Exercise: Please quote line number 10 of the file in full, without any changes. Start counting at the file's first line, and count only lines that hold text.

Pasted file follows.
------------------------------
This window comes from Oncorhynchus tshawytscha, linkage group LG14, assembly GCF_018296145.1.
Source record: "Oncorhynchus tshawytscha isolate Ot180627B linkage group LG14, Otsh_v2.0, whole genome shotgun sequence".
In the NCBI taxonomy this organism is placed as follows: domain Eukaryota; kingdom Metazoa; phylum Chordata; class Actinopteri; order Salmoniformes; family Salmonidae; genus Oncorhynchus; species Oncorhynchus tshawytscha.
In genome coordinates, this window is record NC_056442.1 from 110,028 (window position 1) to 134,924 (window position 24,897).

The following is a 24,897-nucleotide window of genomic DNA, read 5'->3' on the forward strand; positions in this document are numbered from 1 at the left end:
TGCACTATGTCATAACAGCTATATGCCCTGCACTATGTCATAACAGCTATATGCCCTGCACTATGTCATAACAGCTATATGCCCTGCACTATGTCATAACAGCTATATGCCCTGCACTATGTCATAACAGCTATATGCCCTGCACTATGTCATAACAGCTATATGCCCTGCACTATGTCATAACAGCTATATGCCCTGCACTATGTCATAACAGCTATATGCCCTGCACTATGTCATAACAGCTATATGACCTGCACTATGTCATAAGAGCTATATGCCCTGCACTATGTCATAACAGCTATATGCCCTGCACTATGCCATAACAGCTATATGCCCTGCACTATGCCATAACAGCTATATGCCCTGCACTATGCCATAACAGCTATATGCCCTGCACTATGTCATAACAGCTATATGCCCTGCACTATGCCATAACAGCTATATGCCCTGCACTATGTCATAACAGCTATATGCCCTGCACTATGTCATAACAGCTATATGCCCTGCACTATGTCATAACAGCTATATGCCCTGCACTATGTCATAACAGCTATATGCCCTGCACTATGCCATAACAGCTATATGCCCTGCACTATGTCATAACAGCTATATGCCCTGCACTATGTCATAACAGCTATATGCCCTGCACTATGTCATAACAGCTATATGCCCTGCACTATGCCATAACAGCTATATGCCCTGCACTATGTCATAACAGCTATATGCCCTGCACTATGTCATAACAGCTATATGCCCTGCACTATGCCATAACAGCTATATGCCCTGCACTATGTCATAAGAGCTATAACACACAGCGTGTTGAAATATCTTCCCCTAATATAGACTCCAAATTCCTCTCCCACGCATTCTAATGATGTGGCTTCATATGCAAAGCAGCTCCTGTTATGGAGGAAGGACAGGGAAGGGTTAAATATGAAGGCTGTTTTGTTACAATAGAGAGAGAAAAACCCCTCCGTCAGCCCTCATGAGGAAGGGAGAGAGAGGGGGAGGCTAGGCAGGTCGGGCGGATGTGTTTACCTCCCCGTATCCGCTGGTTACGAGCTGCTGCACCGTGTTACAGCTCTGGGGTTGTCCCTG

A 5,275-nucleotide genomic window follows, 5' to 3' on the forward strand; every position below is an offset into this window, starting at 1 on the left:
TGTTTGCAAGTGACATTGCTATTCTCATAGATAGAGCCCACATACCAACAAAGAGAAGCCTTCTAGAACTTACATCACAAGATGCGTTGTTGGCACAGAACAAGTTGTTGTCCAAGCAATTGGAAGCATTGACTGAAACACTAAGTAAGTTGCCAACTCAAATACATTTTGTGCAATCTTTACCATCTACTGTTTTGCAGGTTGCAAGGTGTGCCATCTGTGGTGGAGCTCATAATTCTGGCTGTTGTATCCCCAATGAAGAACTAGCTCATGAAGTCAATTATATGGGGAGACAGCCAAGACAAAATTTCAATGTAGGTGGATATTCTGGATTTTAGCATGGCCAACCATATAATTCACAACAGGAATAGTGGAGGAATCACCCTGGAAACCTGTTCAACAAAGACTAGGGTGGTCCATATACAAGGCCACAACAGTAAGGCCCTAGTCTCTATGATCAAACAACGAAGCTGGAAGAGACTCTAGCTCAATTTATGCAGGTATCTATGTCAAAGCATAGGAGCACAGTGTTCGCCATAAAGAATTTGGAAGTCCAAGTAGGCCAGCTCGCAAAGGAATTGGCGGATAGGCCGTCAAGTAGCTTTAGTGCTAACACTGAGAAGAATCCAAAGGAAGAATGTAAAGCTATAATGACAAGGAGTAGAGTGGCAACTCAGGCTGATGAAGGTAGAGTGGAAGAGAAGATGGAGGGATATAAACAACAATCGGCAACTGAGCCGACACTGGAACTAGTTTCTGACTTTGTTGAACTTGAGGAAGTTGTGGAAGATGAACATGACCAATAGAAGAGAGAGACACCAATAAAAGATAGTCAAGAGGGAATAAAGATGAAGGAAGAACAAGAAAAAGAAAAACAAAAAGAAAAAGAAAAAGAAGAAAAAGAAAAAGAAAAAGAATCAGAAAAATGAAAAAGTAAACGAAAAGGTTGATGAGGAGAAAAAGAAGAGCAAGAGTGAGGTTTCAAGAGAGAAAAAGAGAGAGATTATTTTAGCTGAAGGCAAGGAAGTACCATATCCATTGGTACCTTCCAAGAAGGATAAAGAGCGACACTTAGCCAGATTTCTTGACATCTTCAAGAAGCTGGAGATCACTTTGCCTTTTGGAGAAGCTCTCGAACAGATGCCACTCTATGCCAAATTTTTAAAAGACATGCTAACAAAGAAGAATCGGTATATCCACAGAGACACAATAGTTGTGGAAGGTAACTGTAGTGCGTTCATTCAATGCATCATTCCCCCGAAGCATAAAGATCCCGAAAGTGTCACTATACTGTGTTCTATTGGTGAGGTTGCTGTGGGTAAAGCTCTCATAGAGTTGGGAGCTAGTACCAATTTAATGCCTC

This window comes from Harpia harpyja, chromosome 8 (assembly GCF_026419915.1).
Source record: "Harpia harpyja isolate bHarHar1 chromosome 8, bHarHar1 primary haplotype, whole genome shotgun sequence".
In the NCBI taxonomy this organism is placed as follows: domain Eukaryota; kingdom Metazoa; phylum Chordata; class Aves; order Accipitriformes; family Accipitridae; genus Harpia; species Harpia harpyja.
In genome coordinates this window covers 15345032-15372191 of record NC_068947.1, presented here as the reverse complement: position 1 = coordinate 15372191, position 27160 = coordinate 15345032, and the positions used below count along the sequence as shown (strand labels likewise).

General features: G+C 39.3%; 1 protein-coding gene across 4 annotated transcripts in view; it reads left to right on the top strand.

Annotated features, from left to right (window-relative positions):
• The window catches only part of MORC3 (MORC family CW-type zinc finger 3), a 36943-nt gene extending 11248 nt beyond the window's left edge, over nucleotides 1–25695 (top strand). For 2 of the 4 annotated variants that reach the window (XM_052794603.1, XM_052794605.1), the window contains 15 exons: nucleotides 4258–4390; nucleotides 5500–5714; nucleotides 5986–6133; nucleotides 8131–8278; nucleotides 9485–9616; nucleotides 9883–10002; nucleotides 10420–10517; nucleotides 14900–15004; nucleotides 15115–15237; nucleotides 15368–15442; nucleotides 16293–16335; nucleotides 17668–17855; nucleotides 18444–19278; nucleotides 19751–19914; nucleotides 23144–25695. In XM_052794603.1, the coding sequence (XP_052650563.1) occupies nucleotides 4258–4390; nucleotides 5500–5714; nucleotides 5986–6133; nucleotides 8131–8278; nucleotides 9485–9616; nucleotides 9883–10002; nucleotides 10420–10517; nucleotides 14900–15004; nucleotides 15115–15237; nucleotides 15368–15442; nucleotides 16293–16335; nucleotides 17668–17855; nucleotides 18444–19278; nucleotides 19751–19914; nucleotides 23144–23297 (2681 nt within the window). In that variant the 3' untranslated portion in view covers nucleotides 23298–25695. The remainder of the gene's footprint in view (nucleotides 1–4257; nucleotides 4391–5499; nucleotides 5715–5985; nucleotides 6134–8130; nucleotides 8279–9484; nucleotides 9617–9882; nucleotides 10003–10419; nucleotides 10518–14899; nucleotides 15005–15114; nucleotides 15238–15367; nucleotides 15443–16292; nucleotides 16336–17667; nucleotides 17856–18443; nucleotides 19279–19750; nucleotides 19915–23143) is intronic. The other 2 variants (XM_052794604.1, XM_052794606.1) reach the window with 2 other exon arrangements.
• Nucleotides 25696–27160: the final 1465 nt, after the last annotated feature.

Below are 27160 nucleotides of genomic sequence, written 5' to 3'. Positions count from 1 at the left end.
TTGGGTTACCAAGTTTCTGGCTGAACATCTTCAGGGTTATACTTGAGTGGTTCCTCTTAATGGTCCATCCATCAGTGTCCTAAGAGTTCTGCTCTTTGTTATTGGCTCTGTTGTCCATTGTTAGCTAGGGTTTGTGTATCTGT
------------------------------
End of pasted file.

Source record: "Harpia harpyja isolate bHarHar1 chromosome 8, bHarHar1 primary haplotype, whole genome shotgun sequence".